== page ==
# Sorting in sub-quadratic time and logspace simultaneously

On a standard computing model that reflects reality for sequential processing, such as a RAM machine with penalized access time for growing memory, can a comparison sort algorithm work in both logspace yet sub-quadratic time?

Standard algorithms for sorting are O(n*log(n)) time yet I've found that once these programs are restricted to only read-only input, write-only output, and pointers for indexing into the I/O, they seem to suddenly require quadratic time.

Another question on cstheory prompted answers giving model-independent lower bounds for famous complexity classes such as NP requiring a product of time and space resources to be nearly quadratic. Does that same argument apply here to non-trivial problems in L?

• Can you clarify the computational model you have in mind? What's "penalized access time for growing memory"? Are we allowed to assume there is read-write temporary space available, of size comparable to the size of the input? If not, how much temporary/scratch space is available, as a function of $n$? Are you asking what is the best possible running time for a comparison-based sorting algorithm with $O(\log n)$ space, read-only input, and write-only output?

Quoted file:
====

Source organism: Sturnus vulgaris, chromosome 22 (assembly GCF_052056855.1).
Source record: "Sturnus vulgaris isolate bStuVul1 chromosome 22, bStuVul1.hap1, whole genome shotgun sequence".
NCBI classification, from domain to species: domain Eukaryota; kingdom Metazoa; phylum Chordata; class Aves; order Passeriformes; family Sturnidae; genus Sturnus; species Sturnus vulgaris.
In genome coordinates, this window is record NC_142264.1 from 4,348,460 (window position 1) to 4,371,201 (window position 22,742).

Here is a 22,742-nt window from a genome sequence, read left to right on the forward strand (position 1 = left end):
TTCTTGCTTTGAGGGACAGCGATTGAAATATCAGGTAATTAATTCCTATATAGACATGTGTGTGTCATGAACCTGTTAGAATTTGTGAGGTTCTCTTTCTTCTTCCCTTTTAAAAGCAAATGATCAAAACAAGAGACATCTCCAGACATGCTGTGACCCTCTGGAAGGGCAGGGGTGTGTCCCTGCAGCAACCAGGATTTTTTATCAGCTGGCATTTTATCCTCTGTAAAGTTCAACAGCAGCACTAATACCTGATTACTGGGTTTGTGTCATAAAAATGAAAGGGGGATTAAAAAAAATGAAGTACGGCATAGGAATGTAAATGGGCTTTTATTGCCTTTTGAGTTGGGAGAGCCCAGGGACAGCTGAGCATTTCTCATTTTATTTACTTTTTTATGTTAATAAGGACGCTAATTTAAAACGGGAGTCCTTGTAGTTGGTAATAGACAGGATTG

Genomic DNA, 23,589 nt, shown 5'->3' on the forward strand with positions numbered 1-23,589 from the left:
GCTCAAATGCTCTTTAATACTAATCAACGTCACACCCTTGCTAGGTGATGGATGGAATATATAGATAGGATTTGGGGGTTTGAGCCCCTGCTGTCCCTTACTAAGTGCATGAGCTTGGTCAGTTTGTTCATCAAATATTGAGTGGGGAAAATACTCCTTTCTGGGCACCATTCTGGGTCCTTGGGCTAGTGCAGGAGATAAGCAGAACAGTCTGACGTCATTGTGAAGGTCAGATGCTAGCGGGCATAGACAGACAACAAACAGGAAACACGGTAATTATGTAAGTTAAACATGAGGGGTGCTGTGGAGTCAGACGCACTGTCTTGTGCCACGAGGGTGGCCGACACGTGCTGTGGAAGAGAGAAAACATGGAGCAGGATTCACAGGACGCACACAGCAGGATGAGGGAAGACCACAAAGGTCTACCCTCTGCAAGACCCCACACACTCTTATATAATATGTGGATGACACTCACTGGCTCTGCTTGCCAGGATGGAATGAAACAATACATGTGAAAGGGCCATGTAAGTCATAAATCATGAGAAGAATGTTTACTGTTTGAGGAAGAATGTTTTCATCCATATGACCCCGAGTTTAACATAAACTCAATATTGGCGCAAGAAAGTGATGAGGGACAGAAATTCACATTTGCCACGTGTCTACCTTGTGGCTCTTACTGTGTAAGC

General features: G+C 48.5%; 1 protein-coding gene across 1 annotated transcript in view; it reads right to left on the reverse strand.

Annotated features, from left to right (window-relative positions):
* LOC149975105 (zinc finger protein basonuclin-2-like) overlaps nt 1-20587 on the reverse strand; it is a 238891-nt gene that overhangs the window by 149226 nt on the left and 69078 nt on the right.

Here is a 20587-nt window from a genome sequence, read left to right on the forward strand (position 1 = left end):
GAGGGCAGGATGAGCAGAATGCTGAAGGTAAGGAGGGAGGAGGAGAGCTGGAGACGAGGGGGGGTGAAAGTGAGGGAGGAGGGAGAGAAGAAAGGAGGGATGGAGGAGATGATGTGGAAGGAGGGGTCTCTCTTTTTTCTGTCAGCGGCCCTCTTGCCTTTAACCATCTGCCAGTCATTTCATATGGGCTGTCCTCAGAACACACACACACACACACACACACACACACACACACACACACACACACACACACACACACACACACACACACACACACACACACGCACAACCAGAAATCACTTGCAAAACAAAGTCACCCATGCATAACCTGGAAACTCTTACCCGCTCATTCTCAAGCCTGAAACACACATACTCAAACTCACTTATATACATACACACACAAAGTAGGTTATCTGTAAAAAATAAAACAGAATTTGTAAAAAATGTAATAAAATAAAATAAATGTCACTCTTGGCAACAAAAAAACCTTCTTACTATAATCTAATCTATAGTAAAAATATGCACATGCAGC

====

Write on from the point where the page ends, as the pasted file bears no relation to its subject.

– D.W.
Apr 24, 2017 at 23:34
• Related: cstheory.stackexchange.com/q/4556/5038, cstheory.stackexchange.com/q/832/5038. Lower bounds for element distinctness presumably imply lower bounds for sorting, from which it appears we can infer that any algorithm must have $\Omega(n^{1.5}/\log n)$ running time. Another lower bound is apparently $\Omega(n^{2-\epsilon}/\log n)$ where $\epsilon = O(1/\sqrt{\log n})$.
– D.W.
Apr 24, 2017 at 23:44

## 1 Answer

The following paper proves that any comparison-based sorting algorithm must satisfy $TS = \Omega(n^2)$, where $T$ is the running time and $S$ is the amount of read-write space used.

Allan Borodin, Michael J. Fischer, David G. Kirkpatrick, Nancy A. Lynch, Martin Tompa. A Time-Space Tradeoff for Sorting on Non-Oblivious Machines. Journal of Computer and System Sciences, vol 22 pp.351--364, 1981.

In particular, if $S = O(\log n)$, then $T = \Omega(n^2/\log n)$, i.e., if you have only logarithmic space, then the running time has to be nearly quadratic.